Liked by 1 person

      • Hey, any month can be NaNoWriMo with your own due diligence. 🙂 I have a feeling 2019’s going to be one looooong NaNoWriYe for me! And my hard drive is a total mess, too, full of vaguely named files like “brainstorm” and “take 2.” Take 2 for WHAT, Past Me? Whaaaat?!
        I’m not teaching this term, actually, so that has eased things, but only slightly. The repairs to are basement are FINALLY 100% over, so now it’s the mad rush to put things back where they belong before family comes over. 🙂

        Liked by 1 person

  3. This is brilliant, Cath; a nagging laptop is just what I need. To go with the nagging car (are you sure there’s enough space to reverse here -Your seatbelt is undone – Fill your screenwash/fuel tank/ check your tyres – Do you know there’s a dog in the car!) and the catastrophising mobile phone (you’re DANGEROUSLY low on storage space – how dangerous can a lack of storage space be, I wonder.) At least if my laptop started prompting me, it may result in some writing. And a fulfilled machine. Now…have you washed that porridge pan properly?

    Liked by 1 person

    • Thank you Ruth. If only I was so responsive to such nagging usually, I’d have a massive body of work. As Arkwright would confirm, if not sulking at this moment, I’m usually better able to keep hitting the little red X and swapping tabs – I call that multi-tasking, too 😉 As to washing the porridge pan, I’m happy to report that’s not my half of the bargain.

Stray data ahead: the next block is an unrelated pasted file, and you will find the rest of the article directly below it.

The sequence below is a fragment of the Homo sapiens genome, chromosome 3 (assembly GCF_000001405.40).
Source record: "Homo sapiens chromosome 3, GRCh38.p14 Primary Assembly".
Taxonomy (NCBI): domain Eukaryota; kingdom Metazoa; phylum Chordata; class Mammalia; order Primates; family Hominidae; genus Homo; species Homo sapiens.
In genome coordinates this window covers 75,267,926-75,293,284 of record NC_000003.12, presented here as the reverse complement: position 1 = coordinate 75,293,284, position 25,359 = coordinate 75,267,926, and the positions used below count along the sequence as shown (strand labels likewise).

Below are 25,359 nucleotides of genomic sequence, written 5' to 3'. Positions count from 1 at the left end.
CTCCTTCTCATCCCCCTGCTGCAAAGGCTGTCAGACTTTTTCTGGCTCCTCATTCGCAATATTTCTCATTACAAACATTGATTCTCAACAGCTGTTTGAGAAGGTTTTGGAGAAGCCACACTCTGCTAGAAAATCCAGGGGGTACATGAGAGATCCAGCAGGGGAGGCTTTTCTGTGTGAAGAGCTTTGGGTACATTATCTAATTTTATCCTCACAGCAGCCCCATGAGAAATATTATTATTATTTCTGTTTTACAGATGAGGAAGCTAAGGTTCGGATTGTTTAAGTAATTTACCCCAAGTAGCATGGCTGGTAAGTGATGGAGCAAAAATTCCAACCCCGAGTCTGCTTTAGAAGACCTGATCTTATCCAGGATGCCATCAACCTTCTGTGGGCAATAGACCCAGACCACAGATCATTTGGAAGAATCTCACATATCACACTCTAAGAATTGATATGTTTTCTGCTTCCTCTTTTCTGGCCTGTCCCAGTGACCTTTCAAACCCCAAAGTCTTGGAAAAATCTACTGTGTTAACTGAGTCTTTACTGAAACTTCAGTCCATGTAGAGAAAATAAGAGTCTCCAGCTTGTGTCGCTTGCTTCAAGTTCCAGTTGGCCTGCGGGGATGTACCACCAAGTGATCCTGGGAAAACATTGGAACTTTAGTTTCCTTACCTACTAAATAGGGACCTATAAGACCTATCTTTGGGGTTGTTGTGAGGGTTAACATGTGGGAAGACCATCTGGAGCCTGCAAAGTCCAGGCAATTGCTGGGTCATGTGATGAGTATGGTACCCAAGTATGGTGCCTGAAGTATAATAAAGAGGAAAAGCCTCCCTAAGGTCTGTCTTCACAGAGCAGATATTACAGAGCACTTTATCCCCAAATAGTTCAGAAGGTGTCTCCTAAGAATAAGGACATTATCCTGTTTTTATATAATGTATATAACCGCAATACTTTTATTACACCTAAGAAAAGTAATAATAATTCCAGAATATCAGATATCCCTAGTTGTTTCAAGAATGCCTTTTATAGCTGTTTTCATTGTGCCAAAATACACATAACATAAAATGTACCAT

Liked by 1 person

  4. Ha ha ha. “Sounds like you need de-fragmenting,” says the laptop. That cracked me up. Your laptop sounds a little like my muse, Cath. Thank goodness we have them to demand some creativity out of us. I hope you get some time to keep the Arkwright, happy. 🙂

    Liked by 1 person

    • I think my muse may be a little incompetent, Diana, but we seem to have our moments.

      I’m just trying to timetable a little space into my schedule for ‘creative’ Arkwright. Time to get back to one or two projects I’ve had on a back-burner for too long.

      Liked by 1 person

    • Thanks Neil,glad to have extended your vocabulary!

      Isn’t it amazing how different our shared language can be? The one that always jars when I’m watching American tv shows is calling the car’s boot a ‘trunk’.

      Liked by 1 person